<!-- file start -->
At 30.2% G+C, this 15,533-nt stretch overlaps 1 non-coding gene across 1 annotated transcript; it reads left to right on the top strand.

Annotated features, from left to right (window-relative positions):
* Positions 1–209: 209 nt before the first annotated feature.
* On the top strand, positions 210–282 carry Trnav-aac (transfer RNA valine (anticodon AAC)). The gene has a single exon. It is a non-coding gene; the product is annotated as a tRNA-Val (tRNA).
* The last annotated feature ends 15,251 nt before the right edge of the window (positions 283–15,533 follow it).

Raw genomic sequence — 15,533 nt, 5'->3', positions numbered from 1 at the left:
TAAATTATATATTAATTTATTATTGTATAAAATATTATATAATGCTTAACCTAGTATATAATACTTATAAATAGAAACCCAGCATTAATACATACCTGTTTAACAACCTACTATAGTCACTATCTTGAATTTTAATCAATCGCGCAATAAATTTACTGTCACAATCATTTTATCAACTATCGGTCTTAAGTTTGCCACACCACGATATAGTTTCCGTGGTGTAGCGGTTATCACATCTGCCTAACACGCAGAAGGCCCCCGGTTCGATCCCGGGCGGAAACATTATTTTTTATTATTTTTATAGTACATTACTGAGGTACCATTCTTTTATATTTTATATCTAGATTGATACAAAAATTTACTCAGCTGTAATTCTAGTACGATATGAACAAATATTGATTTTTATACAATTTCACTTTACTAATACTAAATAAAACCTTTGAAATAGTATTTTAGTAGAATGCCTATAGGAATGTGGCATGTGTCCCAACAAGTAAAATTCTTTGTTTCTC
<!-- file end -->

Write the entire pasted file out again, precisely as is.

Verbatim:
At 30.2% G+C, this 15,533-nt stretch overlaps 1 non-coding gene across 1 annotated transcript; it reads left to right on the top strand.

Annotated features, from left to right (window-relative positions):
* Positions 1–209: 209 nt before the first annotated feature.
* On the top strand, positions 210–282 carry Trnav-aac (transfer RNA valine (anticodon AAC)). The gene has a single exon. It is a non-coding gene; the product is annotated as a tRNA-Val (tRNA).
* The last annotated feature ends 15,251 nt before the right edge of the window (positions 283–15,533 follow it).

Raw genomic sequence — 15,533 nt, 5'->3', positions numbered from 1 at the left:
TAAATTATATATTAATTTATTATTGTATAAAATATTATATAATGCTTAACCTAGTATATAATACTTATAAATAGAAACCCAGCATTAATACATACCTGTTTAACAACCTACTATAGTCACTATCTTGAATTTTAATCAATCGCGCAATAAATTTACTGTCACAATCATTTTATCAACTATCGGTCTTAAGTTTGCCACACCACGATATAGTTTCCGTGGTGTAGCGGTTATCACATCTGCCTAACACGCAGAAGGCCCCCGGTTCGATCCCGGGCGGAAACATTATTTTTTATTATTTTTATAGTACATTACTGAGGTACCATTCTTTTATATTTTATATCTAGATTGATACAAAAATTTACTCAGCTGTAATTCTAGTACGATATGAACAAATATTGATTTTTATACAATTTCACTTTACTAATACTAAATAAAACCTTTGAAATAGTATTTTAGTAGAATGCCTATAGGAATGTGGCATGTGTCCCAACAAGTAAAATTCTTTGTTTCTC